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Facebook's Oculus gives you a VR room of your own

The social network's VR company is offering a prerelease version of its latest software designed to let you create a unique space in VR.

Ian Sherr Contributor and Former Editor at Large / News
Ian Sherr (he/him/his) grew up in the San Francisco Bay Area, so he's always had a connection to the tech world. As an editor at large at CNET, he wrote about Apple, Microsoft, VR, video games and internet troubles. Aside from writing, he tinkers with tech at home, is a longtime fencer -- the kind with swords -- and began woodworking during the pandemic.
Ian Sherr
3 min read

Facebook's VR company is revamping the way you use its software starting Wednesday.

James Martin/CNET

Every great hero has a secret lair.

Batman has his Batcave, filled with high-tech gear, cars -- and even a giant animatronic T-Rex. Charles Xavier has the School for Gifted Youngsters, with its secret underground bunker for storing aircraft and bad guys. And Superman has his hideaway, the Fortress of Solitude.

Now Oculus wants to make sure you have someplace you can call your own.

On Wednesday, Facebook's VR subsidiary will start offering a prerelease version of Oculus Home, a virtual room that you can outfit pretty much however you want. Think of it as a computer-generated Pottery Barn catalog, mixed with flourishes like an old video game console, art, rubber duckies and a bow with arrows you can shoot into the stars.

Don't see what you want? No problem. You'll eventually be able to create whatever items suit your fancy.

And everything can be interactive, like a private miniature golf course where you can play a round of nine holes. Just watch out for the giant robot spider.

All that's required is a $399 Oculus Rift headset, included touch controllers and a computer powerful enough to drive it all. Oculus Home software is free and will be released early next year as part of a larger free software package called Rift Core 2.0.

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"What, this old thing? It's just my second home -- in VR."


"We put a lot of time and energy into making this stuff feel great," said Brandon Dillon, product manager for the project.

Along with Oculus Home, the Rift Core 2.0 will include a revamped app store that's easier to navigate than the existing one and a pop-up menu called Dash that makes it easier to switch between programs or respond to friends while in the middle of a game. Dash is designed to be used in pretty much any VR app.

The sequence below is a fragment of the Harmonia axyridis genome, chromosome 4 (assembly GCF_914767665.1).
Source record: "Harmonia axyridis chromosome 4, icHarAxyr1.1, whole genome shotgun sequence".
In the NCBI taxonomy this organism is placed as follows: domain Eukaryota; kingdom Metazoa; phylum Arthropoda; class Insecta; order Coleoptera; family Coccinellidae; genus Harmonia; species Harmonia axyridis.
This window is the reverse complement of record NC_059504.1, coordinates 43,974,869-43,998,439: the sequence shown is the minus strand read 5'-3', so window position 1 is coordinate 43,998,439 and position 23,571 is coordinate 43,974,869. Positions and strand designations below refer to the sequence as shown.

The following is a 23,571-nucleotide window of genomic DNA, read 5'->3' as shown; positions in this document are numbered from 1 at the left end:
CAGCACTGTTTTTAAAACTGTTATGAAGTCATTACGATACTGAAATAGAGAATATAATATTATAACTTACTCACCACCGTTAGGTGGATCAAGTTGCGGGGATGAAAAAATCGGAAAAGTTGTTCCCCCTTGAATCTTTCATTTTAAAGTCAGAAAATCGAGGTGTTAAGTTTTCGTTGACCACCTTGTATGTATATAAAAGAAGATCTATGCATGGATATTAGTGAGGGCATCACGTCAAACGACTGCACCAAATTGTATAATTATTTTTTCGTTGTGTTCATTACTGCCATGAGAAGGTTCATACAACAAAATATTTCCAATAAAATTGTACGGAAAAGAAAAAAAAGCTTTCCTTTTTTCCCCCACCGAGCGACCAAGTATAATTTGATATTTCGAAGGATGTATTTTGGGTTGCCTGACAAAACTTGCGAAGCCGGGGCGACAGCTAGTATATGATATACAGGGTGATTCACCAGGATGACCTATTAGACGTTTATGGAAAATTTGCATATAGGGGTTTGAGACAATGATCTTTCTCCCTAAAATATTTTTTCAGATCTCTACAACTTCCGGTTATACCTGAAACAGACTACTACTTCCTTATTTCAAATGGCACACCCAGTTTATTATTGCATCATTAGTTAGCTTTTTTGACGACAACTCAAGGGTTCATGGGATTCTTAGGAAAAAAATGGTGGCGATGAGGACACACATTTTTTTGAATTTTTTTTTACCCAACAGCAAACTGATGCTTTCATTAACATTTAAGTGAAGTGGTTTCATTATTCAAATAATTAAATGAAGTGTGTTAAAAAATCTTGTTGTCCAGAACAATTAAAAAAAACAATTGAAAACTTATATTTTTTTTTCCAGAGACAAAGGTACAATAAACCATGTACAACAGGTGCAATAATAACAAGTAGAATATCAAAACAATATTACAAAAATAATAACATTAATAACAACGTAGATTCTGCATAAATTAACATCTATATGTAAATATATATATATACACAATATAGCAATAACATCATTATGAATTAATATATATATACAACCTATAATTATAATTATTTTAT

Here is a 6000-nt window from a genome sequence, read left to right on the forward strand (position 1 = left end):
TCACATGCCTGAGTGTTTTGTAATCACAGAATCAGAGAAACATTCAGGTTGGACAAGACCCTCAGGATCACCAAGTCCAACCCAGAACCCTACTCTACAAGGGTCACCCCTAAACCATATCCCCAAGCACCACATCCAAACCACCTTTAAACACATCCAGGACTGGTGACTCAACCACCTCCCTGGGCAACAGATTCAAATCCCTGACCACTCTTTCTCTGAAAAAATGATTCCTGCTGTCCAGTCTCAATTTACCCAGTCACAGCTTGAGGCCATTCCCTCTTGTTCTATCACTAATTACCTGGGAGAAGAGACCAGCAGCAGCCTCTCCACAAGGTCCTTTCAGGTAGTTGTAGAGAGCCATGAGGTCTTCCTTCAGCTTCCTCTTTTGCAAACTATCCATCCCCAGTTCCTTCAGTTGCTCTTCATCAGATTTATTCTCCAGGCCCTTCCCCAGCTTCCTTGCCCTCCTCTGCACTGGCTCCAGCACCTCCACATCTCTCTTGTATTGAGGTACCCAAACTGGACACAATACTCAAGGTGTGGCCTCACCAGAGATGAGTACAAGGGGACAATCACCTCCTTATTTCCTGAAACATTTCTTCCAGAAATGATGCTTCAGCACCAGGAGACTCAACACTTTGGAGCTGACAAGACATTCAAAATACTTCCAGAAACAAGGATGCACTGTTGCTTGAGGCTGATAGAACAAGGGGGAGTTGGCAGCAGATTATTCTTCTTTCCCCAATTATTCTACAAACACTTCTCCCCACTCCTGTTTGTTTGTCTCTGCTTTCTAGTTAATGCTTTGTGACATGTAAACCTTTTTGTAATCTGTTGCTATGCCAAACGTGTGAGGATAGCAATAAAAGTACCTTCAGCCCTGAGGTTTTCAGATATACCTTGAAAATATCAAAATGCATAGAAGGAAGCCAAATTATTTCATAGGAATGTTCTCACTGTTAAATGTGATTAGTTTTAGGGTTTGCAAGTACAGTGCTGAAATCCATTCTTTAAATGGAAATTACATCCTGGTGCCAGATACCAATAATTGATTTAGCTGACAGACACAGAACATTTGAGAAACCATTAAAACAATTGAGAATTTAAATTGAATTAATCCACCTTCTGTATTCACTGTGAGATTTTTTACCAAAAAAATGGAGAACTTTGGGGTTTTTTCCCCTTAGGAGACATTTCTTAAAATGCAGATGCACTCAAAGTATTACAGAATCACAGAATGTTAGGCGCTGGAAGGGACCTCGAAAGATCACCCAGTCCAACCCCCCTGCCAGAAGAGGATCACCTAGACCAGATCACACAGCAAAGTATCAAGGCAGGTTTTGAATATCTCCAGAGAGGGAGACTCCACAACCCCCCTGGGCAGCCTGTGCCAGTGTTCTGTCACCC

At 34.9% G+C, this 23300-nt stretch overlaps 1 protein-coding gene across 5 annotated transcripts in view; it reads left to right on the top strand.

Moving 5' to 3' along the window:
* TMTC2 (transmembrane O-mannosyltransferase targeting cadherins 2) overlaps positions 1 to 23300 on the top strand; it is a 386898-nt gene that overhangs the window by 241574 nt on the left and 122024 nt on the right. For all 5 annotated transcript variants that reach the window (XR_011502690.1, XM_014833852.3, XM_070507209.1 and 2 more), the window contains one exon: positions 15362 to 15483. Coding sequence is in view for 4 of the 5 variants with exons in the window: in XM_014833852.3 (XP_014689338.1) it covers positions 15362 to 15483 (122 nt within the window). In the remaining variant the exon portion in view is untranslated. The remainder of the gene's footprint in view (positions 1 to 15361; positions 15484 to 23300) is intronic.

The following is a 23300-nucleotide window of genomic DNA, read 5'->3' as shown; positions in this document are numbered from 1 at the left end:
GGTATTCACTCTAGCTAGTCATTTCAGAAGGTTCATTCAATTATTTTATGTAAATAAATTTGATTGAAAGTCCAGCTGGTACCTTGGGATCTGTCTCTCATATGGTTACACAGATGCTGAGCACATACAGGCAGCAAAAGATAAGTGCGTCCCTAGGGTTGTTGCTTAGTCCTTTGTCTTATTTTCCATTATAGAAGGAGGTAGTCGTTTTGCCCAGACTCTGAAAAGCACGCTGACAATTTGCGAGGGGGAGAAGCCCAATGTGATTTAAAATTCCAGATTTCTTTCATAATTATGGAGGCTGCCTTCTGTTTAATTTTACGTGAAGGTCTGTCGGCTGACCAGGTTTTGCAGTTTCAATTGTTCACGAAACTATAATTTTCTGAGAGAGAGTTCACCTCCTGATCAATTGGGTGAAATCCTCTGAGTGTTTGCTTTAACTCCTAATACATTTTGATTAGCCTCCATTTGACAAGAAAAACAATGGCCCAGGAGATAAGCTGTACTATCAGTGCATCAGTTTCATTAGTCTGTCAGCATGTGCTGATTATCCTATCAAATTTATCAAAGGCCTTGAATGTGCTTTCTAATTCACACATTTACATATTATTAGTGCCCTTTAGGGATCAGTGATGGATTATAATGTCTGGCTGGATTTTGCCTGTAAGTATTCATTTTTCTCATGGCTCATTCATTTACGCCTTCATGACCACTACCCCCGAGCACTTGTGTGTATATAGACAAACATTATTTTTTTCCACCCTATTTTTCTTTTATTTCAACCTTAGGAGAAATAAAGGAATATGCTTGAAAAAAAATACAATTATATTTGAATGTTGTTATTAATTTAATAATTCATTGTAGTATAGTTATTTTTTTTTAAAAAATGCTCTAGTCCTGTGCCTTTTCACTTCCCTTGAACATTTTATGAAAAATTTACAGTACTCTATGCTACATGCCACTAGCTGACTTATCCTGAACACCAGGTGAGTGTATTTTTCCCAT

VR, which relies on audiovisual headsets you strap over your eyes, can trigger psychological and neurological responses that make you feel immersed in a digital universe. Oculus believes the ability to customize VR to suit your tastes will be make you feel even more at home.

"We're giving you a space that belongs to you," said Nate Mitchell, an Oculus co-founder and head of product.

VR meets the movies

If you talk about VR with someone in the tech industry long enough, a book will inevitably come up in the conversation. It's called "Ready Player One."

The epic sci-fi novel by Ernest Cline, set in a futuristic United States, follows the adventures of a young man named Wade Watts as he seeks a treasure, battles an evil corporation and pursues a crush. But instead of taking place in space or some fantastical world, Watts is sitting in a room in the US, wearing a VR headset.

This 2011 book, which is liberally peppered with inside references to pop culture and games from the past three decades, became such an inspiration to VR enthusiasts that Oculus has been handing it out to new employees for years. The book was even among the favors given to fans at its first developer conference in 2014. (For his part, Dillon says he's more a fan of "="">Neal Stephenson's VR epic "Snow Crash.")

It probably comes as no surprise then that one of the subplots of "Ready Player One," which will be released as a movie by Steven Spielberg early next year, is the virtual homes Watts and other characters created for themselves.

One, for example, created the ideal geek den, complete with old video games and trinkets from geek culture through the decades. Another constructed a virtual reproduction of his childhood town.

Watts built his home in an asteroid. There's even a nightclub in VR.

Mitchell smiled when I referenced these things. Oculus was so taken with these ideas that it even included retro-style video game consoles as objects you can place in your virtual home, just like characters from "Ready Player One."

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Plug these retro-style cartridges into the game console in VR, hit the power button, and you can play a real game.


The bigger question is whether experiences like Oculus Home will convince people to use VR more, particularly because sales of VR headsets have been tepid.

Oculus gives "you the ability to dress it up, but they haven't changed the reason why you would go there," said Patrick Joynt, a vice president of research at  consultancy Frank N. Magid Associates. "It sounds like a fun piece of software that won't justify extended use."

Mitchell is more hopeful. He sees features like being able to visit rooms with friends becoming more common as VR experiences. Meanwhile, being able to work on documents and surf the web while in your VR home may help it feel like more than just a gee-whiz trick.

"We're making VR more into a computing platform," Mitchell said. "We want you to be able to do more with the device."

So I'm prepared for the adventures of Ian-Man, a superhero tech journalist whose lair will be to die for.

I just have to build it first.

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